Same-Sex Child Custody in New York City

What happens when same-sex parents divorce?

Now that same-sex marriage is legal in New York City, LGBT couples can fulfill their dream of marrying and enjoying all the legal rights and responsibilities that come with the bonds of matrimony. One of these rights is the right to pursue child custody in the event that the marriage ends in divorce. This is likely to be an increasingly common issue in the family law courts in New York as time goes on. A 2010 study based on the U.S. Census found that approximately one-quarter of all same-sex couples nationwide were raising children, and this figure may be significantly higher in this state since the passage of the Marriage Equality Act in 2011. There is nothing fundamentally different from a about a child custody case where same-sex parents are involved-both parents have a right to pursue joint or sole custody, child support and rights of visitation-but there are some issues which may make the matter more complicated.

If the child was born into the marriage through in-vitro fertilization, a surrogate mother or other means, there should not be any complication, as both spouses will normally be recognized as the legal parents. The same is true if you both adopted the child, whether the adoption occurred before or after you married, as long as both parties are legal parents than both have a right to claim custody. If one spouse already had the child from a prior relationship, the situation may be more complex. Unless, the non-biological parent formally adopted the child, he or she will have no legal rights or responsibilities in respect to the child, regardless of how long the marriage has lasted and how long the person has acted in the role of a parent. When this is the case, the non-biological parent may still request rights, but the position will not be as strong as if there'd been an adoption.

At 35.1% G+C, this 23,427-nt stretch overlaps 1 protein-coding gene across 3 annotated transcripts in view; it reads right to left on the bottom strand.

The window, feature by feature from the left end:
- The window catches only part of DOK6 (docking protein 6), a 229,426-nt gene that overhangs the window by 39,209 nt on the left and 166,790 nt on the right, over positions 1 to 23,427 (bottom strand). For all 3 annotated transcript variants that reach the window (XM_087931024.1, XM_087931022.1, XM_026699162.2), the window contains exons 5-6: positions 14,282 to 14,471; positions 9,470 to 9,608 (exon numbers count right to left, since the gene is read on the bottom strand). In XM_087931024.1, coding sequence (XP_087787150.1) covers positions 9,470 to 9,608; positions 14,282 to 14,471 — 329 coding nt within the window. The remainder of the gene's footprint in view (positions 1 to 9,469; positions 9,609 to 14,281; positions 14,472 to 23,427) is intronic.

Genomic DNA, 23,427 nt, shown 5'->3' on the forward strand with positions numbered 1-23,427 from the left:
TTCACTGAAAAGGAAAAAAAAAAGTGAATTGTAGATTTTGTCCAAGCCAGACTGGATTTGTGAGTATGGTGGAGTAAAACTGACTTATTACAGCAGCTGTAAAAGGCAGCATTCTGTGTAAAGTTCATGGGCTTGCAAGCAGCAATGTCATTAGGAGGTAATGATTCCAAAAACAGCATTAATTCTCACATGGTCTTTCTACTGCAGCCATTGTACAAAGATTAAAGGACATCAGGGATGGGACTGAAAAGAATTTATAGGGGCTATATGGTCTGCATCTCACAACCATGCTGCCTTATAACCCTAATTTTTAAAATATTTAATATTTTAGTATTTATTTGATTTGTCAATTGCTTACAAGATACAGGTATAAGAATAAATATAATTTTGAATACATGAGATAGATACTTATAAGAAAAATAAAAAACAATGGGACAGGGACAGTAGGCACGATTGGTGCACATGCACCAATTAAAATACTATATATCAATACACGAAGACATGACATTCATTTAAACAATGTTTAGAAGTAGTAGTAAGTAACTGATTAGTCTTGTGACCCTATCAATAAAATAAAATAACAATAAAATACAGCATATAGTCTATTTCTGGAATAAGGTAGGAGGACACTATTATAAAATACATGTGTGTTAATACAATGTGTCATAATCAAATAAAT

Step-Parent Adoption for Same-Sex Couples in New York City

The solution to this problem is for the non-biological parent to carry out a step-parent adoption. Though this is not always possible, it allows the individual to become one of the child's legal parents and makes it possible to pursue custody in a divorce. It also means that the adoptive parent may be liable to pay child support. Step-parent adoption is possible in cases where the other biological parent has had his or her parental rights terminated due to child abuse or similar factors, or when the other parent consents to termination of rights. In cases where the other party is an absentee parent who has made little or no attempt to be involved in the child's life, formal consent may not be necessary provided that notice of the impending adoption is served early enough in advance. To learn more about step-parent adoptions and child custody, contact Eiges & Orgel, PLLC today.

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